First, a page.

Pharyngealization is encountered in Semitic; some Interior Salishan languages; some Caucasian like Ubykh, Tsakhur and Udi; !Xóõ; Chilcotin; Berber languages; Even.
In some cases, it is a feature of vowels (Udi, !Xóõ). Sometimes it is involves consonants, but in a way that points to effect-on-vowel as an important feature of pharyngealization.
There is a connection between some Central Semitic pharyngealized (emphatic, uvularized) consonants and ejectives in South Semitic (Ethiopic and South Arabian, where the outcome is mixed and variable in South Arabian languages). There are various positions as to whether ejectives became pharyngealized or the converse: my limited grasp of the facts favors the "originally pharyngealized" hypothesis given the existence of pharyngealized ḍ in Arabic corresponding to ʕ in some forms of Aramaic, plus the fact that there's no such thing as "ejective d". I do think that it would be great to get a detailed Semitic-specific answer.
In Arabic and Berber it is typically analyzed as a feature of certain consonants, though it also phonetically affects adjacent vowels (in Arabic, the influence on vowels is large enough that it can be the only cue indicating a pharyngealized consonant). The consonants which are phonemically pharyngealized are mainly coronal, but there are pharyngealized dorsals reported for some dialects of Arabic in Yemen, and low-frequency emphatic labials are reported in Syrian Arabic. In Berber, the proto-language apparently had just "ḍ, ẓ" but other coronals have been picked up under Arabic influence; some analyses treat pharyngealization as a high-level prosody that starts at one point and continues to the end (analogous to the situation described by Hoberman in his Language article on Aramaic). Proto-Afro Asiatic reconstruction have been essayed by Dolgopolsky, but reconstruction of earlier phonetic values is fraught with difficulties.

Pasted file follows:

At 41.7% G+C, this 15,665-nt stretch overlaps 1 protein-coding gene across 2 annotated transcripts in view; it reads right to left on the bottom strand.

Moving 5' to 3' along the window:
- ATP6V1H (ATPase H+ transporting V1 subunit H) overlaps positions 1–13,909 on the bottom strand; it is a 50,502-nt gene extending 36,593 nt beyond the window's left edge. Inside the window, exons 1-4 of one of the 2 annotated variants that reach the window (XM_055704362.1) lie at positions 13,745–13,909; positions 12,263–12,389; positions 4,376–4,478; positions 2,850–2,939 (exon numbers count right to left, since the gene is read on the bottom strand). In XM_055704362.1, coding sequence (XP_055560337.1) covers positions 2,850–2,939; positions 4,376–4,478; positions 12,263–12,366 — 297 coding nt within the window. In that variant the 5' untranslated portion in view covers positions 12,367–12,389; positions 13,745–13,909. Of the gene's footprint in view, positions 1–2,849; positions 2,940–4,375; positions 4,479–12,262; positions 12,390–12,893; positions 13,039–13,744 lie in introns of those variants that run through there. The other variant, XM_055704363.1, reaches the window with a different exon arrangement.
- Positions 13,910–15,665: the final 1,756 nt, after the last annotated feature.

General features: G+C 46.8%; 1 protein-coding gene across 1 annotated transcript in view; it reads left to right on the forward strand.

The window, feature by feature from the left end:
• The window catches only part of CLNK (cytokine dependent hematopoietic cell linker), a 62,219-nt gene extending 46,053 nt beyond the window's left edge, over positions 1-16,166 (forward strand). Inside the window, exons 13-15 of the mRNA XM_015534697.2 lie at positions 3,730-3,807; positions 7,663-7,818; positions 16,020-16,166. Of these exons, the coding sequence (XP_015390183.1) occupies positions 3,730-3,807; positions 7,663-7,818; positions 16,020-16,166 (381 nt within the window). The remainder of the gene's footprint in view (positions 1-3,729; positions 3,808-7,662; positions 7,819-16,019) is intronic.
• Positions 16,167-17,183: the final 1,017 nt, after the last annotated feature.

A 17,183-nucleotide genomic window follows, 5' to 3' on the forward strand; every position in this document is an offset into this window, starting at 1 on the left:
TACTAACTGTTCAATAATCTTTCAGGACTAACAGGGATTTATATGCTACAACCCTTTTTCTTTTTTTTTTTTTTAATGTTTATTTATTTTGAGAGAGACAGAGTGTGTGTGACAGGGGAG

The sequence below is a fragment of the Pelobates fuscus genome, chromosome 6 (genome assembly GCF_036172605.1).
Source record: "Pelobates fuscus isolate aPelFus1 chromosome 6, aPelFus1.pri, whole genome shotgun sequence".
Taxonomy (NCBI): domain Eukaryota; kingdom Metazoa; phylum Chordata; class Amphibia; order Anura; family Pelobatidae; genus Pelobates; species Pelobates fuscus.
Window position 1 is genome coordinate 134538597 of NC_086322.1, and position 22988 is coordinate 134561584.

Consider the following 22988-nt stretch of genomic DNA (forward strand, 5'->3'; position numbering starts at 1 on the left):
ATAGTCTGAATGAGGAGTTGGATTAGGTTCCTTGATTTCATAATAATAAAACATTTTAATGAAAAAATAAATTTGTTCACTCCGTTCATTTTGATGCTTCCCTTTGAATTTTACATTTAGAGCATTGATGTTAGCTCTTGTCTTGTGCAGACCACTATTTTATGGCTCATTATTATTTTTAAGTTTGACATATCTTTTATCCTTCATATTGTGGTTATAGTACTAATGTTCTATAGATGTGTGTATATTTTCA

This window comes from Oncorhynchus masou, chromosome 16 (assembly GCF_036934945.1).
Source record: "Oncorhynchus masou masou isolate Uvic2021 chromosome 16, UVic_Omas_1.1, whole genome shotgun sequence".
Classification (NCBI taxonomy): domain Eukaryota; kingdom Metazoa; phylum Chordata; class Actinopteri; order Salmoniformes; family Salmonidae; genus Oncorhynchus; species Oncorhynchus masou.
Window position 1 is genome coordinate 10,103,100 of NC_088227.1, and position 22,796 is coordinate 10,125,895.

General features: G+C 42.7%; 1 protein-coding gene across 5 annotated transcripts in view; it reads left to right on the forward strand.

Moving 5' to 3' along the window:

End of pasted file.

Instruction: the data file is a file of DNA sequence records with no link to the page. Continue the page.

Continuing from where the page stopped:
In the case of Interior Salishan, there were primary pharyngeal consonants in the proto-language, which seem to have given rise to a distinction between retracted and non-retracted (pharyngealized) vowels and consonants in Lilooet and some related languages, and the source of the retracted series seems to be a general vowel harmony which managed to give rise to a retracted lateral (the only consonant with the feature). Comparative work on proto-Salishan isn't thick on the ground, so the situation there is less than clear.
In Chilcotin, it's an automatic feature of alveolars (the language, which is Athabaskan, is coronal-rich, contrasting dentals, alveolars and palatals). It is not clear that there is a phonetic difference in the consonants, and one could treat them as the same as dentals, which trigger "flattening" (a vowel harmony process, roughly equivalent to spread of retraction in neighboring Interior Salishan which is the presumed source of this process).
The case of Even seems to be a phonetic development from an ATR system.
In other words, there aren't any clear generalizations.